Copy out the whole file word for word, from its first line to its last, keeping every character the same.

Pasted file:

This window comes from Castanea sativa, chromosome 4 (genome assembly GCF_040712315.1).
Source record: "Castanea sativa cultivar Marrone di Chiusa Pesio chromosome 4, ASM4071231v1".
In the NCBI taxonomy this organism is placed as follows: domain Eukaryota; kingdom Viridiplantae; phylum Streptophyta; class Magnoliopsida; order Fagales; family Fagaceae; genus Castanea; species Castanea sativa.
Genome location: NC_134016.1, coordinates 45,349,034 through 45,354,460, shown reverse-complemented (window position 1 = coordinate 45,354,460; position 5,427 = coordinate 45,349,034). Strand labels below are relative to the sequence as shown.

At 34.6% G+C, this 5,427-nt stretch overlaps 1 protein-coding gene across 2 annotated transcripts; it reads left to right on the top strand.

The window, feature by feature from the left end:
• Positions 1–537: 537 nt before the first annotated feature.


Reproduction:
This window comes from Castanea sativa, chromosome 4 (genome assembly GCF_040712315.1).
Source record: "Castanea sativa cultivar Marrone di Chiusa Pesio chromosome 4, ASM4071231v1".
In the NCBI taxonomy this organism is placed as follows: domain Eukaryota; kingdom Viridiplantae; phylum Streptophyta; class Magnoliopsida; order Fagales; family Fagaceae; genus Castanea; species Castanea sativa.
Genome location: NC_134016.1, coordinates 45,349,034 through 45,354,460, shown reverse-complemented (window position 1 = coordinate 45,354,460; position 5,427 = coordinate 45,349,034). Strand labels below are relative to the sequence as shown.

At 34.6% G+C, this 5,427-nt stretch overlaps 1 protein-coding gene across 2 annotated transcripts; it reads left to right on the top strand.

The window, feature by feature from the left end:
• Positions 1–537: 537 nt before the first annotated feature.